For five years the people of the U.S. Virgin Islands have lived with the Ynaa, a race of superadvanced aliens on a research mission they will not fully disclose. They are benevolent in many ways but meet any act of aggression with disproportional wrath. This has led to a strained relationship between the Ynaa and the local Virgin Islanders and a peace that cannot last.
Emotional prose and distinctive characters highlight an incredible story that will touch readers’ hearts and minds ... A compelling tale of invasive occupation and emotional uprising, Turnbull’s debut is complex and enthralling. It’s a must for all libraries, and the writer, who crafts speculative stories with black characters on par with Octavia Butler, is definitely one to watch.
... combines a solid, modest gravitas, a homey quotidian ambiance, a sophistication of character development, and some genuine SFnal strangeness into a unique and savory gumbo ... A native of the region before taking up residence in the USA, Turnbull has the setting and citizens of St. Thomas in his bones and blood, and he conveys their reality to us gracefully, colorfully and with a minimum of hand-holding ... Turnbull illustrates life on the island and the patterns of culture that contribute to the climactic mini-apocalypse with sensitivity and flair. He charts the personal arcs of his characters with insight and ingenuity ... Ultimately, this deft, low-key, exacting, surprising, yet predestined story assumes the contours of the classic account of two cultures at cross-purposes, misunderstanding each other through a welter of good and bad intentions, tragedy resulting.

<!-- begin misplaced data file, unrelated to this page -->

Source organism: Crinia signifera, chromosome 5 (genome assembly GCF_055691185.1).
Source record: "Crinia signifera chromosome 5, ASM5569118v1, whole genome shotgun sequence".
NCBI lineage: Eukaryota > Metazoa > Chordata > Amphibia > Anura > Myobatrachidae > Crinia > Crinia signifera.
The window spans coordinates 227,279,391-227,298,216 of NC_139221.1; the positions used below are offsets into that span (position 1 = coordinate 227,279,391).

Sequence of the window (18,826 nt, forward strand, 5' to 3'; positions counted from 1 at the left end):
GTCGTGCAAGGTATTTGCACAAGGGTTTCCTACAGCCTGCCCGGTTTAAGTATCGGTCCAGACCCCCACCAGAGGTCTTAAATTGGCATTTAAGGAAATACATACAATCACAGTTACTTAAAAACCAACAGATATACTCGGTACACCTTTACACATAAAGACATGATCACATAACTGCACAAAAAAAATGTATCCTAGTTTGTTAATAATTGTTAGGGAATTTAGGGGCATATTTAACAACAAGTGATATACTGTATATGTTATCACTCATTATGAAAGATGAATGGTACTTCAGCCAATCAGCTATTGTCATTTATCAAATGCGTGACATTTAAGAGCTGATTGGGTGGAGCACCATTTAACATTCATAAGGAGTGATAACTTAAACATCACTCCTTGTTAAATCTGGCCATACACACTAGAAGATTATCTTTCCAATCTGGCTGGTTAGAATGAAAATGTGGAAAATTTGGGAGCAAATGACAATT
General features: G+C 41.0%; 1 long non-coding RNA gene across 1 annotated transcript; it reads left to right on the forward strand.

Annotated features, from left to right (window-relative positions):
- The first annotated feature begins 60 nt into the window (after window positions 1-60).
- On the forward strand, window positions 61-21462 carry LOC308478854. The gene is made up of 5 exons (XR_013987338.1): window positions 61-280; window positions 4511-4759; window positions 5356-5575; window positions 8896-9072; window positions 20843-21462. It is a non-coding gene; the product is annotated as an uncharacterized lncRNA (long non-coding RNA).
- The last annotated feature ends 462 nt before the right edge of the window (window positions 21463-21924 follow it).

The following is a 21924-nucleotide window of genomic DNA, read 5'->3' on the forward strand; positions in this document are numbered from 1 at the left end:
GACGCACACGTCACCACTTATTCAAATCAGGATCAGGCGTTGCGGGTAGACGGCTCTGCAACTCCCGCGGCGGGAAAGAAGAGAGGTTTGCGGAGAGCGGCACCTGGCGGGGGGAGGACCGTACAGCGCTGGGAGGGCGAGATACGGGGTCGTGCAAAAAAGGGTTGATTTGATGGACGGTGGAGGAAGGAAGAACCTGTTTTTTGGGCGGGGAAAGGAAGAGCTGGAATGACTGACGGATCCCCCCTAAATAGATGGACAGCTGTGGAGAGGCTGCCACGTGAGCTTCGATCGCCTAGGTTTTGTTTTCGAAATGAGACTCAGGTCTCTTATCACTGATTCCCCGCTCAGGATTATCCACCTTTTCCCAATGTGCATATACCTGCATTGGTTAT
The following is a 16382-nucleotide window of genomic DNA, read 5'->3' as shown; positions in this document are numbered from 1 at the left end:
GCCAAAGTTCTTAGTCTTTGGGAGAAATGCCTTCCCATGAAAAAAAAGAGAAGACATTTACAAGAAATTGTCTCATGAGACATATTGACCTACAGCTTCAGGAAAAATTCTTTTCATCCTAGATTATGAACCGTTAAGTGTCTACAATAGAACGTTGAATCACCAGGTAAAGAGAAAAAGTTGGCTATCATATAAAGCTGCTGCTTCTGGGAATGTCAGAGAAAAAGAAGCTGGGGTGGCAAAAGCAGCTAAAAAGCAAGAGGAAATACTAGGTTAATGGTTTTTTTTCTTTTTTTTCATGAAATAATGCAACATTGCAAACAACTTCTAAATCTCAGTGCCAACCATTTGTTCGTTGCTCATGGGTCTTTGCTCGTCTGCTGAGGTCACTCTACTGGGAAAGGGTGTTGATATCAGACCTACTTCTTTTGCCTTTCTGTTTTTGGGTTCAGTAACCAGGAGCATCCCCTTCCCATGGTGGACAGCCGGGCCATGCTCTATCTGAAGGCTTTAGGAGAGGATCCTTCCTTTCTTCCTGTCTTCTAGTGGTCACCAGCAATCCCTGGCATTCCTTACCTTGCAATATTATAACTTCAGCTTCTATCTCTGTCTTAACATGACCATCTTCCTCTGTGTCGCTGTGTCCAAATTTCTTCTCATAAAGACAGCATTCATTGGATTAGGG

If Frantz Fanon had written War of the Worlds, he might have produced something like The Lesson ... Turnbull gives the reader a visceral sense of what it might feel like to live as a colonized body, for those of us with the privilege not to: a life of queasy, oppressive helplessness; a constant low-grade fear and anger that sits at the back of the head like a tension headache always ready to flare ... There are no simple heroes or villains in the story, for the most part. Turnbull allows the reader to see the full range of their humanity, in all its knotty complexity ... One of Turnbull’s brilliant conceits is to jump back in time periodically to show the reader harrowing visions of the Virgin Islands’ history of violent occupation ... does something more complicated than imagine a brave resistance against an invading force or humans learning to coexist in harmony with a misunderstood alien species. The Lesson is concerned with the experience of dehumanization under the project of colonialism. What if the arrival of alien life wasn’t the future, but just another recapitulation of our bloody past? ... Turnbull shows with heartbreaking clarity that even when fundamentally different individuals are able to find an essential humanity in each other, the nature of colonialism destroys both the colonizer and the colonized.